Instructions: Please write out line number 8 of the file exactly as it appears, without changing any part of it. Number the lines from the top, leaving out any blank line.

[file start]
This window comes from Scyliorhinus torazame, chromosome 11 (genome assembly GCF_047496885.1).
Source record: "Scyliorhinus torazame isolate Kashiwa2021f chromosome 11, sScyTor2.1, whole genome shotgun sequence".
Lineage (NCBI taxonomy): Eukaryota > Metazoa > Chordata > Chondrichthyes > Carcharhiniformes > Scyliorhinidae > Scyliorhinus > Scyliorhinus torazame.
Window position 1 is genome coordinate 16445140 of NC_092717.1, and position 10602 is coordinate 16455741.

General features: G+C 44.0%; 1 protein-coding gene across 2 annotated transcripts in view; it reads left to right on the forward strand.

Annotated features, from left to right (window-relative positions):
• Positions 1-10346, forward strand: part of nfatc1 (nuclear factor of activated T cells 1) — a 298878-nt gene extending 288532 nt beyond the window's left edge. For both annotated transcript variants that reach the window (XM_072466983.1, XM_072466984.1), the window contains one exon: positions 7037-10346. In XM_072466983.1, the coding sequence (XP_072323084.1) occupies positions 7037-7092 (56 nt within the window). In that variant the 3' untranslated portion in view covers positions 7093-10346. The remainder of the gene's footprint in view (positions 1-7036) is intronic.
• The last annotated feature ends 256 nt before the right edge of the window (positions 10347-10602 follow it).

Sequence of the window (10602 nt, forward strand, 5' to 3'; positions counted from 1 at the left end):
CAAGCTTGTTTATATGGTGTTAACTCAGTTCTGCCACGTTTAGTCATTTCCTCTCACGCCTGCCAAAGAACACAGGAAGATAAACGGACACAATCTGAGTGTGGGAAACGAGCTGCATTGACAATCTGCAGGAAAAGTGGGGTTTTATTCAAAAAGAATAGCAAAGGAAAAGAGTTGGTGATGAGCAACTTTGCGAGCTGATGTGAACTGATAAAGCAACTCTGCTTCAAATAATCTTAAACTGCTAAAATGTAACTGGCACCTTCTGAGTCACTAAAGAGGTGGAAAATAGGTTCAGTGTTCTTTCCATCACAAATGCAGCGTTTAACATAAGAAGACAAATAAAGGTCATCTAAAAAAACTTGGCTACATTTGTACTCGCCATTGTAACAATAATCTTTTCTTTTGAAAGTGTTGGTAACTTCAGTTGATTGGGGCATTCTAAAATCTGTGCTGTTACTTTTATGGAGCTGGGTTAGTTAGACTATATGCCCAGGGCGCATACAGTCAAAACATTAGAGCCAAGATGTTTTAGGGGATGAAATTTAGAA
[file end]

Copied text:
• The last annotated feature ends 256 nt before the right edge of the window (positions 10347-10602 follow it).